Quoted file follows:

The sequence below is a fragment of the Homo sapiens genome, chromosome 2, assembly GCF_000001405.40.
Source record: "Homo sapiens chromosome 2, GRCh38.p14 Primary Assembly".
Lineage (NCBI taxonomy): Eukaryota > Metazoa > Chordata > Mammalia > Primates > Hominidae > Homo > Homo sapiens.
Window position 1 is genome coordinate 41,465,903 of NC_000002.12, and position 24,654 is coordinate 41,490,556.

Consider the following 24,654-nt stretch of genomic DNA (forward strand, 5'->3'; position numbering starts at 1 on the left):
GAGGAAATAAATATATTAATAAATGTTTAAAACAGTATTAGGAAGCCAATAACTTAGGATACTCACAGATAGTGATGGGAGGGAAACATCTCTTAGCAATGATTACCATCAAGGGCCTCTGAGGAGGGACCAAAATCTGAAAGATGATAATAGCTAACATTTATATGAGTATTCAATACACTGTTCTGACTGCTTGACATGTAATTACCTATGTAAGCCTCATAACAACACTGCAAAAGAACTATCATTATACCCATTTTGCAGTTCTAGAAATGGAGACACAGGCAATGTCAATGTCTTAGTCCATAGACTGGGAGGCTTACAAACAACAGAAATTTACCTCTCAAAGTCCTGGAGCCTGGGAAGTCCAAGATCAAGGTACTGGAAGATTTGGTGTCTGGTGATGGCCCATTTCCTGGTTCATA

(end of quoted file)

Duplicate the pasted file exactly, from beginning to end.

The sequence below is a fragment of the Homo sapiens genome, chromosome 2, assembly GCF_000001405.40.
Source record: "Homo sapiens chromosome 2, GRCh38.p14 Primary Assembly".
Lineage (NCBI taxonomy): Eukaryota > Metazoa > Chordata > Mammalia > Primates > Hominidae > Homo > Homo sapiens.
Window position 1 is genome coordinate 41,465,903 of NC_000002.12, and position 24,654 is coordinate 41,490,556.

Consider the following 24,654-nt stretch of genomic DNA (forward strand, 5'->3'; position numbering starts at 1 on the left):
GAGGAAATAAATATATTAATAAATGTTTAAAACAGTATTAGGAAGCCAATAACTTAGGATACTCACAGATAGTGATGGGAGGGAAACATCTCTTAGCAATGATTACCATCAAGGGCCTCTGAGGAGGGACCAAAATCTGAAAGATGATAATAGCTAACATTTATATGAGTATTCAATACACTGTTCTGACTGCTTGACATGTAATTACCTATGTAAGCCTCATAACAACACTGCAAAAGAACTATCATTATACCCATTTTGCAGTTCTAGAAATGGAGACACAGGCAATGTCAATGTCTTAGTCCATAGACTGGGAGGCTTACAAACAACAGAAATTTACCTCTCAAAGTCCTGGAGCCTGGGAAGTCCAAGATCAAGGTACTGGAAGATTTGGTGTCTGGTGATGGCCCATTTCCTGGTTCATA